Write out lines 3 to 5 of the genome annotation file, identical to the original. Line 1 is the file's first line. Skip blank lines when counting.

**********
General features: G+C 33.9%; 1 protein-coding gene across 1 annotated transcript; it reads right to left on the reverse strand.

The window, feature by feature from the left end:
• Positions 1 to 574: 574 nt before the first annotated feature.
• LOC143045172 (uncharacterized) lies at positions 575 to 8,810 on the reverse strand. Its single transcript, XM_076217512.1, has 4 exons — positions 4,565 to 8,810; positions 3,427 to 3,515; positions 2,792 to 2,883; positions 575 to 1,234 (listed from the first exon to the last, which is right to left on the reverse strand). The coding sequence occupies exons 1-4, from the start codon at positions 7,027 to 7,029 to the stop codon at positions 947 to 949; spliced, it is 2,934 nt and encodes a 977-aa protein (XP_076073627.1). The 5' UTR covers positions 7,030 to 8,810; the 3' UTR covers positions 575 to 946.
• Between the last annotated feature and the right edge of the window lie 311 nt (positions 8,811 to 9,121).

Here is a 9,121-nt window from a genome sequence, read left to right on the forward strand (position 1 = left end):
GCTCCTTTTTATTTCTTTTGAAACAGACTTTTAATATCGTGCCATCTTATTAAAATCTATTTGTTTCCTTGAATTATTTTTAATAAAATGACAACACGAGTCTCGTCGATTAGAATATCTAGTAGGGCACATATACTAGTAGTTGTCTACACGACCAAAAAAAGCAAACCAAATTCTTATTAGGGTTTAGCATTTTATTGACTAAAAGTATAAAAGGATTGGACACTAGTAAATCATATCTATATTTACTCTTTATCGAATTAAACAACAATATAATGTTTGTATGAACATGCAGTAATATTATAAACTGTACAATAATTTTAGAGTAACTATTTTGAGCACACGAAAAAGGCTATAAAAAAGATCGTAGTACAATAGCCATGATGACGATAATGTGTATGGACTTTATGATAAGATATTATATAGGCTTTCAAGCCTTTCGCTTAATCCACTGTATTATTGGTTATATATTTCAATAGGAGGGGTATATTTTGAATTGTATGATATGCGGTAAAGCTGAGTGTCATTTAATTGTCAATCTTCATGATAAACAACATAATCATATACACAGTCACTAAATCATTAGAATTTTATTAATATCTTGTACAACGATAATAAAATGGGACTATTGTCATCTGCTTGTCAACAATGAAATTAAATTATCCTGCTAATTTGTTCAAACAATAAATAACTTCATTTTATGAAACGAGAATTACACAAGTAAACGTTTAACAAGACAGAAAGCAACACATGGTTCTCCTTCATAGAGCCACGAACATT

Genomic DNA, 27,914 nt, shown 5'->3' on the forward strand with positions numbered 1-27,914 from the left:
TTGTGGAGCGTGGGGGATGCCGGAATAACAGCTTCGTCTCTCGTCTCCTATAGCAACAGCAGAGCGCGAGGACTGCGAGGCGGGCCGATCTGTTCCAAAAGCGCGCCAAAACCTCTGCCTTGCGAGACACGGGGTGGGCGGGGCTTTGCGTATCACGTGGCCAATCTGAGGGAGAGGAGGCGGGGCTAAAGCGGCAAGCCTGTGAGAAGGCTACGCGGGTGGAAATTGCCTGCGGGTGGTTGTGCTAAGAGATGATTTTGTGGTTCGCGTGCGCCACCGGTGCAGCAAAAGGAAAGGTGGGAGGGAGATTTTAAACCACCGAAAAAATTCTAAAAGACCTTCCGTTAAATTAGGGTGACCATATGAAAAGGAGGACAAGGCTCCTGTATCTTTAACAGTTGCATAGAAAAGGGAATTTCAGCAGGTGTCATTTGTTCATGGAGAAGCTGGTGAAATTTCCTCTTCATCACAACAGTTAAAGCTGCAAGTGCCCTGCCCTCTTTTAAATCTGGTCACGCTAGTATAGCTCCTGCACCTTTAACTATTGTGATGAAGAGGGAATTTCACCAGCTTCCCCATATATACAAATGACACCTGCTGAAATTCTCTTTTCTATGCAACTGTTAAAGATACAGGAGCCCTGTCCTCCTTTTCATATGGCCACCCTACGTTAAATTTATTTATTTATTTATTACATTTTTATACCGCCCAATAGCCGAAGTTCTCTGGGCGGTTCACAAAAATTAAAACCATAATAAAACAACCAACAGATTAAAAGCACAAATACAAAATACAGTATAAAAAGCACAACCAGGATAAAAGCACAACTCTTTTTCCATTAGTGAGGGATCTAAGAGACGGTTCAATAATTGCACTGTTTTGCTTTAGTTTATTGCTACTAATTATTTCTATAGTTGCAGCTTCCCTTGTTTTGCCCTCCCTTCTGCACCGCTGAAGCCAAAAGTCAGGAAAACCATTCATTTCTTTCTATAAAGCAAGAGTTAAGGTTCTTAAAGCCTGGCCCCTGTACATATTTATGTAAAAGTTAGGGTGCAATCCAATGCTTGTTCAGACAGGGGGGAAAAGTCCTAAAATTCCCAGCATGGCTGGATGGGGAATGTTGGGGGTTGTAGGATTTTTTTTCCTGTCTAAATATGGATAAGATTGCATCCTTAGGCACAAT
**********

• Positions 1 to 574: 574 nt before the first annotated feature.
• LOC143045172 (uncharacterized) lies at positions 575 to 8,810 on the reverse strand. Its single transcript, XM_076217512.1, has 4 exons — positions 4,565 to 8,810; positions 3,427 to 3,515; positions 2,792 to 2,883; positions 575 to 1,234 (listed from the first exon to the last, which is right to left on the reverse strand). The coding sequence occupies exons 1-4, from the start codon at positions 7,027 to 7,029 to the stop codon at positions 947 to 949; spliced, it is 2,934 nt and encodes a 977-aa protein (XP_076073627.1). The 5' UTR covers positions 7,030 to 8,810; the 3' UTR covers positions 575 to 946.
• Between the last annotated feature and the right edge of the window lie 311 nt (positions 8,811 to 9,121).